Even when care is legal, individuals must have the education to understand their options, the independence and support system to make decisions, and a trusting environment to seek out a provider and ask questions about their care. “When we talk about reproductive health, we focus on women,” but we need to focus on family members, partners, and society as a whole, says Bermudez. Parents play a key part in determining whether adolescents are able to access care. In addition, violence against women and human trafficking are often overlooked as risk factors for harmful health effects, unintended pregnancy, and poor pregnancy outcomes.

The price of reproductive health care can also affect access. Many community health centers offer low-cost or free care. With certain religious exemptions, the Affordable Care Act mandates that insurance companies fully cover the cost of folic acid supplements and some screening and counseling services for maternal and prenatal health. It also requires complete coverage of many forms of contraception. However, insurance companies may limit coverage to certain types or brands, and are not required to cover fertility treatments, abortion, or interventions for men such as vasectomies.

One increasingly popular intervention is long-acting reversible contraception, or LARC. These methods include intrauterine devices (IUDs), apparatuses with hormones or copper that are placed in the uterus to deter pregnancy, as well as hormonal implants placed under the skin of a woman’s arm. They last for years and can be removed at any time. “Perhaps the biggest advantage of these types of birth control is that they are highly effective,” said Danielle Roncari, MD, Director of Family Planning at Tufts Medical Center to Boston Magazine, although they do not prevent sexually transmitted infections (STIs). Unlike some options, these methods do not require a woman to remember an action such as taking medication or using a device.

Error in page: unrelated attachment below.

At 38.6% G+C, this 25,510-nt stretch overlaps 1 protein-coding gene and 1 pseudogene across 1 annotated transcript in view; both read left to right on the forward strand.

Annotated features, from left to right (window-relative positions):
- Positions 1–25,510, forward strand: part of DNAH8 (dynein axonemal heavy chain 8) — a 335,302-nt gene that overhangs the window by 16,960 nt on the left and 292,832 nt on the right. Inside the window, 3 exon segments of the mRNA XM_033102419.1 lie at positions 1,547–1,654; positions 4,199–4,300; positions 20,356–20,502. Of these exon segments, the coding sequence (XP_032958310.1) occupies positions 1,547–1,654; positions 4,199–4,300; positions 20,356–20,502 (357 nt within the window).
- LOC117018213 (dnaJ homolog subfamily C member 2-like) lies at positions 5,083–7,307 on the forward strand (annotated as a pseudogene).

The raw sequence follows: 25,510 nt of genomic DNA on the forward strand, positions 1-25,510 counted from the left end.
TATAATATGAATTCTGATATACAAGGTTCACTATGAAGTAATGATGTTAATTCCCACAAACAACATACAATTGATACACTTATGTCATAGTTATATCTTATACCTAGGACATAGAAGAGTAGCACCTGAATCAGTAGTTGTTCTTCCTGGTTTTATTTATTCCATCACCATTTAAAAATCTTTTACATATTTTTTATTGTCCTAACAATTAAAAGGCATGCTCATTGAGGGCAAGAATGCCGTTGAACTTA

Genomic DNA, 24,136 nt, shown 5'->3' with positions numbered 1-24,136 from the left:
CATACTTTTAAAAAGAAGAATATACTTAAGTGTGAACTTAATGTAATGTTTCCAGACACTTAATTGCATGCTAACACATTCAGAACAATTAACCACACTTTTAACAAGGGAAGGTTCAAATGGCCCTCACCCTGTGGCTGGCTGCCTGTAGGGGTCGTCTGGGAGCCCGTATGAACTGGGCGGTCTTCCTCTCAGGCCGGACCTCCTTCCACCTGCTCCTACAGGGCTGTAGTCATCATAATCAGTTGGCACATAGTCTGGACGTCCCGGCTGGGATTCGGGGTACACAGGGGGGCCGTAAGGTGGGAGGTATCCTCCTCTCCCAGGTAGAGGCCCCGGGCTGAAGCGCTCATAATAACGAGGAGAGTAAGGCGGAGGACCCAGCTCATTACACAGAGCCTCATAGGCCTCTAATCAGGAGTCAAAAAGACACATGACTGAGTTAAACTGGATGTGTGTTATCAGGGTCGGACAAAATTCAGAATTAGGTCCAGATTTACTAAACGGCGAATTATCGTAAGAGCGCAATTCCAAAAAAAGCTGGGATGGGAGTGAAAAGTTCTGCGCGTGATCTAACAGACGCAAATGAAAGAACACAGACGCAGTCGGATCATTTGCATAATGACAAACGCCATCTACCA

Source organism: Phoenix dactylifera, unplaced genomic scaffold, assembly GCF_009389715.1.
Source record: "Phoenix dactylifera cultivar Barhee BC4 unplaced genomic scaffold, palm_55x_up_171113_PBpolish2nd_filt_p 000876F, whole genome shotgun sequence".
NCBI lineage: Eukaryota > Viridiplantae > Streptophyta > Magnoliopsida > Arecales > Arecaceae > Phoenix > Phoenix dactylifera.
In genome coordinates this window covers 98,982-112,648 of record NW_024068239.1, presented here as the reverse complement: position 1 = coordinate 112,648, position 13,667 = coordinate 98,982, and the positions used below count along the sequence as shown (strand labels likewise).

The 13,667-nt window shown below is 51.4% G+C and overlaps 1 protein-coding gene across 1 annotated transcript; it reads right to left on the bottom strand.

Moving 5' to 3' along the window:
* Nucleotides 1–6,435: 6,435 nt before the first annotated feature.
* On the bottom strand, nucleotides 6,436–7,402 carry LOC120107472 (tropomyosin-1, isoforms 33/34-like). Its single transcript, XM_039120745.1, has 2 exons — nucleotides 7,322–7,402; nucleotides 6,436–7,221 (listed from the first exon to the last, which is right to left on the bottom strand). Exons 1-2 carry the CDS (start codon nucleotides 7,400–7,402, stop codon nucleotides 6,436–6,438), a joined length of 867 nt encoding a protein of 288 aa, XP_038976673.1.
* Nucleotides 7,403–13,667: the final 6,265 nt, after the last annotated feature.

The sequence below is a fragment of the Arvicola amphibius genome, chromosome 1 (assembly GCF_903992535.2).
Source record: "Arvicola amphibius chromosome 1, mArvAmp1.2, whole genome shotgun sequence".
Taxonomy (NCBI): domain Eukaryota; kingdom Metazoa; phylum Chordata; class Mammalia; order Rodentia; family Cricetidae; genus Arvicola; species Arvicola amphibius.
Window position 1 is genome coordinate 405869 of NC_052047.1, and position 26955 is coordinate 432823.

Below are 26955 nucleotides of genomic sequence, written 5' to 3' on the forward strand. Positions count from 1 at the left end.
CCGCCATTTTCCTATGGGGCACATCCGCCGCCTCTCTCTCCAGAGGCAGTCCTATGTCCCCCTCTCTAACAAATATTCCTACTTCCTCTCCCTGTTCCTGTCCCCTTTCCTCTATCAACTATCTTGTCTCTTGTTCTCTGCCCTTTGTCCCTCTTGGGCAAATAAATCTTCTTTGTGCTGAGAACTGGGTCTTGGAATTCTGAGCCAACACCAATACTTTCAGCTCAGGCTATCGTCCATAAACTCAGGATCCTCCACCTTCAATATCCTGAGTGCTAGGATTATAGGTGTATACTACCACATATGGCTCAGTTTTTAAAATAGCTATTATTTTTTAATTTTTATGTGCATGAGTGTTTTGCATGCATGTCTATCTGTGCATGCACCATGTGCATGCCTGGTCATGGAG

Researchers continue to explore new methods of contraception. A recent promising but unsuccessful trial of male contraception drew media attention in part because some men dropped out of the trial after experiencing side effects, such as acne and severe mood changes that were more common than those associated with approved forms of contraception for women. Men have their own reproductive health needs, including fertility and prevention of STIs. They play their own role in unintended pregnancy, and many participants in the trial they would want to use male contraception. However, about three times as many couples use female sterilization for contraception as compared with vasectomies, although both methods are safe and effective. This raises important questions about balancing the risks and benefits of contraception choices and about who takes responsibility for contraception.

With the future of the Affordable Care Act in question, it remains to be seen what will happen to measures related to reproductive health. Bermudez notes,We have to educate both girls and boys about the responsibility they have.” Educating individuals about their options and providing accessible, quality care allows people to make the decisions about their health that are right for them.

by Cayla Saret, MPH Candidate ’17

Filed under: Prenatal Health, Prevention, Reproductive Health, Sex Education